Dispensation

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DISPENSATION. A relaxation of law for the benefit or advantage of an individual. In the United States, no power exists, except in the legislature, to dispense with law, and then it is not so much a dispensation as a change of the law.

A Law Dictionary, Adapted to the Constitution and Laws of the United States. By John Bouvier. Published 1856.
References in periodicals archive ?
If it were, though, the case for expanding the scope of General Municipal Law [section] 50-e's dispensational clause, would not be particularly compelling.
He first traces the 200-year history of dispensational theology, culminating in the sensational books and movies in the Left Behind series.
Wagner suggests that Jews look more closely at hidden dimensions of "the prospect of unconditional support for Israel from upwards of 25 million Christian fundamentalists." The eschatology of Christian Zionism, part of its theology of "dispensational premillenianism" may call for Jewish control of Palestine, but it also holds that all who are to survive the "last days" through being snatched up to heaven in "pretribulation rapture," must be converted to Christianity.
Yet this basic dispensational narrative framework as developed by Darby structures the mythic belief system of millions of American (and Canadian) Christians living in the twenty-first century.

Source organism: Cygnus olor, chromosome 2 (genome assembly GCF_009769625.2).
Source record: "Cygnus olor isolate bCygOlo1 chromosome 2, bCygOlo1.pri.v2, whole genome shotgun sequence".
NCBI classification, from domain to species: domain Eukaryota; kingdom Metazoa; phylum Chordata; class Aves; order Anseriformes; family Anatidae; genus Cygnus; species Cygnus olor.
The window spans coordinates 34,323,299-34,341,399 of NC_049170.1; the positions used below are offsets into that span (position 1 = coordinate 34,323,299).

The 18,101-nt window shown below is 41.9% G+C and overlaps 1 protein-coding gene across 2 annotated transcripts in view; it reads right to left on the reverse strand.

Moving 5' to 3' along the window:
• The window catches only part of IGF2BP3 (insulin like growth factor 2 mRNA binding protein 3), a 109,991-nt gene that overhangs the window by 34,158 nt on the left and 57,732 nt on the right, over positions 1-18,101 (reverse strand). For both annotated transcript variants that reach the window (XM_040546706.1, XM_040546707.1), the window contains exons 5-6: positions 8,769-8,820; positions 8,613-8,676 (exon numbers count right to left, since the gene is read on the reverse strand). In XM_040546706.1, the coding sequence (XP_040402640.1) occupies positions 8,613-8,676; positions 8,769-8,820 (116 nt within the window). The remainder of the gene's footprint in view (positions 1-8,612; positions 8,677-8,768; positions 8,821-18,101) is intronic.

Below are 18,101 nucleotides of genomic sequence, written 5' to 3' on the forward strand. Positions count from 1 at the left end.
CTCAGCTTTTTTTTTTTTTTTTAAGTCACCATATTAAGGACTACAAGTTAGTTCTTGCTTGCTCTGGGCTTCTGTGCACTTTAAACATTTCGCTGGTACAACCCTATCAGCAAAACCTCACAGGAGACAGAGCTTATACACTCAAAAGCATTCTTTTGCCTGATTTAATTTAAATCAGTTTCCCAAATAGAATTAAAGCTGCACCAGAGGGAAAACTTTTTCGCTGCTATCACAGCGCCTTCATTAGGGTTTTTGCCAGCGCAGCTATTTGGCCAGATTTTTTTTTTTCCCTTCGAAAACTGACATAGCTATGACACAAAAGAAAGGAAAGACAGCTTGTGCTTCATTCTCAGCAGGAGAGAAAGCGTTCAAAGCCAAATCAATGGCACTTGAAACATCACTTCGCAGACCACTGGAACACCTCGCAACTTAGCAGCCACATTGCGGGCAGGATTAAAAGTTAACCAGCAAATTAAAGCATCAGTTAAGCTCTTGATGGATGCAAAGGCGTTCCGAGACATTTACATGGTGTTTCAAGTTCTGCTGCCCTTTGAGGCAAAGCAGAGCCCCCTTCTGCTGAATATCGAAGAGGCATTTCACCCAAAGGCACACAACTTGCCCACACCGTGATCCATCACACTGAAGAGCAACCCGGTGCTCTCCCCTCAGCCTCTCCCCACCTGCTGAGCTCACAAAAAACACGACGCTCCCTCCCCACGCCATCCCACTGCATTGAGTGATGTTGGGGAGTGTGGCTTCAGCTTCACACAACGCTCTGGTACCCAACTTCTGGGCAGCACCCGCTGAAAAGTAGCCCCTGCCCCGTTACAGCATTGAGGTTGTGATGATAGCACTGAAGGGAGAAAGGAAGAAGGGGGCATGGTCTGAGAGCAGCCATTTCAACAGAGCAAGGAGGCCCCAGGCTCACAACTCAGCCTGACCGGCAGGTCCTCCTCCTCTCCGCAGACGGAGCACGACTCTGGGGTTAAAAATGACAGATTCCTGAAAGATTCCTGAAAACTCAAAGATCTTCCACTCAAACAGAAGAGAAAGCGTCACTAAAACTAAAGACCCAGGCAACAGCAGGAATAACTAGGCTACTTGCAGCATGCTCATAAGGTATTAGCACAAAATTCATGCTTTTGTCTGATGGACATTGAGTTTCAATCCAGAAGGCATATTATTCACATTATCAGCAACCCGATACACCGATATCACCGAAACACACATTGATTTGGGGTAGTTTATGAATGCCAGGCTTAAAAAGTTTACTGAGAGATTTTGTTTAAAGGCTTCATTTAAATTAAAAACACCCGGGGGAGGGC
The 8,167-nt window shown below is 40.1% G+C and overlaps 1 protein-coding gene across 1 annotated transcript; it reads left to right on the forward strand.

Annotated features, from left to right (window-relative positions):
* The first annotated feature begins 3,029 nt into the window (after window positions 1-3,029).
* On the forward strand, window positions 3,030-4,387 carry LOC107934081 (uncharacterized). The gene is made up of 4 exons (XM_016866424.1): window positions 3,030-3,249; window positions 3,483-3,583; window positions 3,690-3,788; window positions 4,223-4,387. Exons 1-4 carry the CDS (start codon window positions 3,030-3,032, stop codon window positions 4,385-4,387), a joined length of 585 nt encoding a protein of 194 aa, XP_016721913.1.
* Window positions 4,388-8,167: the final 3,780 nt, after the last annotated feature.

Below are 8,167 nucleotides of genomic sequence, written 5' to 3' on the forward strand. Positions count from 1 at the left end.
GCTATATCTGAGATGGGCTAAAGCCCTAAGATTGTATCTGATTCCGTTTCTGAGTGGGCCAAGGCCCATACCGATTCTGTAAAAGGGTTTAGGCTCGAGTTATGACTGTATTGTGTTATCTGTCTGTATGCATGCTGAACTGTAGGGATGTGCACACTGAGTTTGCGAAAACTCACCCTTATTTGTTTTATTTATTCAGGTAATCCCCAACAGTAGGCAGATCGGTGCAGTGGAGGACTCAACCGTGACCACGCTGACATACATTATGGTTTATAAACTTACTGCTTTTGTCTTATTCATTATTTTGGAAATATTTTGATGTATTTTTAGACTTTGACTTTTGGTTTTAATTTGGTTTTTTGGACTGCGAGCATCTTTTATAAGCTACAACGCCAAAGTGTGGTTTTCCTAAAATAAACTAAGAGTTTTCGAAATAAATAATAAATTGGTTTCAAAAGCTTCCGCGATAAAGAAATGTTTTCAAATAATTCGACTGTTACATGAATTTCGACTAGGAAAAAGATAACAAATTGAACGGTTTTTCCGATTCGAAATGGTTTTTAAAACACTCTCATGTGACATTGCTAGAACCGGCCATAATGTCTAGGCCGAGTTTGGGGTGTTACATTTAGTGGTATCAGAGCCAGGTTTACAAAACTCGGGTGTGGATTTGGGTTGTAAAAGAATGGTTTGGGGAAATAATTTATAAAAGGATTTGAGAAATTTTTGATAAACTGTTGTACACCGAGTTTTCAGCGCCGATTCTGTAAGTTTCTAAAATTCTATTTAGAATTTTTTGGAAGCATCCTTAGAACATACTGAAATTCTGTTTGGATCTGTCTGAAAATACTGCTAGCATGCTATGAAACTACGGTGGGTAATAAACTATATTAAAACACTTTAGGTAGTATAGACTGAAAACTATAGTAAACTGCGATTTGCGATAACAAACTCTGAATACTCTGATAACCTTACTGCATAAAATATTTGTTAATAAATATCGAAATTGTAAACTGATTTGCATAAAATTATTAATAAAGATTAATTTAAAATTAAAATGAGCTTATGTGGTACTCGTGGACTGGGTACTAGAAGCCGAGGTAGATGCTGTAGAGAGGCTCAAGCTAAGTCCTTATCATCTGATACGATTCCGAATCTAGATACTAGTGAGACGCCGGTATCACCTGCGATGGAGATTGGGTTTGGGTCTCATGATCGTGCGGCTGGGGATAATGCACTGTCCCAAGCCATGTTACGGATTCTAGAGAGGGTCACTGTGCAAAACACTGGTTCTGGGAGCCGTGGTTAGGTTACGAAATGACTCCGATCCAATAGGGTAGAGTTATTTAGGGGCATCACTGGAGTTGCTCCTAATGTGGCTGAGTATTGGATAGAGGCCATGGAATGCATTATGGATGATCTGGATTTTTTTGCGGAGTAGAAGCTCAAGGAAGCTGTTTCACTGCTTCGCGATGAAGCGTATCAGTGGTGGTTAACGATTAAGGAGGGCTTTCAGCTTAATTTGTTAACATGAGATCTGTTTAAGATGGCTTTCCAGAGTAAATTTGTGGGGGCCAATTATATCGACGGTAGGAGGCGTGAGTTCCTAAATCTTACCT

I recall reading in Paul Boyer's When Time Shall Be No More, a study of dispensational premillennialism's influence on American Protestantism, that Lindsey is a privileged visitor to Israel, where he gets intelligence briefings from the government.
Others who don't subscribe to the end-of-time theology of "dispensational premillennialism" worry that the agenda pushed by the tactical alliance between Jewish and Christian fundamentalists will transform the Israeli-Palestinian conflict from a battle between two nationalities into a war of civilizations that will engulf the world.
Most environmental scientists believe that the shift has already been taken too far, lending credit to the folk injunction "Don't mess with Mother Nature." The lady is our mother all right, and a mighty dispensational force as well.
Positioning themselves against dispensational fundamentalists whose biblical exegesis annexes narrative significance, anti-Semitic Christian Identitarians "avoid the potential embarrassments of date-setting by arguing that most biblical prophecies still remained unfulfilled, a condition that placed the end of history in the indeterminate future" (Barkun 1997, 193).
I don't know if you've noted any of these prophecies lately, but believe me, they certainly describe the times we're going through." The remark was published in the Jerusalem Post and picked up across the country by papers subscribing to the Associated Press.(27) This stunning expression of Presidential intimacy with the chief lobbyist for a foreign government was "benignly" garbed in dispensational Christian images, but the political overtones could not be missed.
And they do not relish wading through the thick jargon of the narrow Biblical literalists with their "dispensational premillennialism" any more than they enjoy plowing through the equally arcane constructions of the school reformers.
Who, then, will presume to represent the Jews as destitute of Christ, when we know that they were parties to the Gospel covenant, which has its only foundation in Christ."(59) Calvin even takes to referring to ancient Israel as simply "the Church." Pre-Reformation allegory drew the crucial divide between shadows and realities, promise and fulfillment, along the dispensational rift between the two testaments.
(34) The nineteenth century also saw the development of a new type of premillennialism, dispensational premillennialism, with the founding of the Plymouth Brethren denomination in Great Britain and Ireland by J.